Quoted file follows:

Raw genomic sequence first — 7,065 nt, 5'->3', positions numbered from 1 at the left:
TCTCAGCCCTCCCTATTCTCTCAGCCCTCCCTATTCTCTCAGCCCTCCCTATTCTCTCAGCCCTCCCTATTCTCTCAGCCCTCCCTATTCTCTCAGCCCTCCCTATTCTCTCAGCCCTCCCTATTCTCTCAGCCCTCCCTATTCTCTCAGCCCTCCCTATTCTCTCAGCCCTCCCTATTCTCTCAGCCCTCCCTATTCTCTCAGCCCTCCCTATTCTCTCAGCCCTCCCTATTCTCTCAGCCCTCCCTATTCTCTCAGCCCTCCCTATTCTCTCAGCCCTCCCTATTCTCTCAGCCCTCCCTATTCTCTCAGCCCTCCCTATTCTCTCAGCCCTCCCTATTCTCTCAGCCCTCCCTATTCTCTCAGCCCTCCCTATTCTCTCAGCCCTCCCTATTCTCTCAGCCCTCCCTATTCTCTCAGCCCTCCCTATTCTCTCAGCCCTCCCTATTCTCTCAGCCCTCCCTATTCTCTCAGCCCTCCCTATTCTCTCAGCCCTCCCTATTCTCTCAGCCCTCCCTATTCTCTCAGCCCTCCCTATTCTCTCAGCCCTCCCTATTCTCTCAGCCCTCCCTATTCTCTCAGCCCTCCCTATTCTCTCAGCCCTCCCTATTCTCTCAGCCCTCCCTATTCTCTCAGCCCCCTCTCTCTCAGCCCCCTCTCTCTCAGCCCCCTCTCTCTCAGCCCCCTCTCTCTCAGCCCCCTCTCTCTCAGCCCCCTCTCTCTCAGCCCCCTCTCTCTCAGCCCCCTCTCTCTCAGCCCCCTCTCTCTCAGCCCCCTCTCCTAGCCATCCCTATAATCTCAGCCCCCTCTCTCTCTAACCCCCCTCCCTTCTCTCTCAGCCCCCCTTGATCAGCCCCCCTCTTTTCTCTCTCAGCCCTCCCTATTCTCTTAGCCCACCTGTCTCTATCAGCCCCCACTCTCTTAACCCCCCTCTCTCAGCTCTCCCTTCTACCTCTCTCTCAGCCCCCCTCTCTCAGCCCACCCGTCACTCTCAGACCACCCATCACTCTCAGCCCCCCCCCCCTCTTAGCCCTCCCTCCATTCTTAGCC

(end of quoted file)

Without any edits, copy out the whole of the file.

Raw genomic sequence first — 7,065 nt, 5'->3', positions numbered from 1 at the left:
TCTCAGCCCTCCCTATTCTCTCAGCCCTCCCTATTCTCTCAGCCCTCCCTATTCTCTCAGCCCTCCCTATTCTCTCAGCCCTCCCTATTCTCTCAGCCCTCCCTATTCTCTCAGCCCTCCCTATTCTCTCAGCCCTCCCTATTCTCTCAGCCCTCCCTATTCTCTCAGCCCTCCCTATTCTCTCAGCCCTCCCTATTCTCTCAGCCCTCCCTATTCTCTCAGCCCTCCCTATTCTCTCAGCCCTCCCTATTCTCTCAGCCCTCCCTATTCTCTCAGCCCTCCCTATTCTCTCAGCCCTCCCTATTCTCTCAGCCCTCCCTATTCTCTCAGCCCTCCCTATTCTCTCAGCCCTCCCTATTCTCTCAGCCCTCCCTATTCTCTCAGCCCTCCCTATTCTCTCAGCCCTCCCTATTCTCTCAGCCCTCCCTATTCTCTCAGCCCTCCCTATTCTCTCAGCCCTCCCTATTCTCTCAGCCCTCCCTATTCTCTCAGCCCTCCCTATTCTCTCAGCCCTCCCTATTCTCTCAGCCCTCCCTATTCTCTCAGCCCTCCCTATTCTCTCAGCCCTCCCTATTCTCTCAGCCCTCCCTATTCTCTCAGCCCTCCCTATTCTCTCAGCCCTCCCTATTCTCTCAGCCCCCTCTCTCTCAGCCCCCTCTCTCTCAGCCCCCTCTCTCTCAGCCCCCTCTCTCTCAGCCCCCTCTCTCTCAGCCCCCTCTCTCTCAGCCCCCTCTCTCTCAGCCCCCTCTCTCTCAGCCCCCTCTCTCTCAGCCCCCTCTCCTAGCCATCCCTATAATCTCAGCCCCCTCTCTCTCTAACCCCCCTCCCTTCTCTCTCAGCCCCCCTTGATCAGCCCCCCTCTTTTCTCTCTCAGCCCTCCCTATTCTCTTAGCCCACCTGTCTCTATCAGCCCCCACTCTCTTAACCCCCCTCTCTCAGCTCTCCCTTCTACCTCTCTCTCAGCCCCCCTCTCTCAGCCCACCCGTCACTCTCAGACCACCCATCACTCTCAGCCCCCCCCCCCTCTTAGCCCTCCCTCCATTCTTAGCC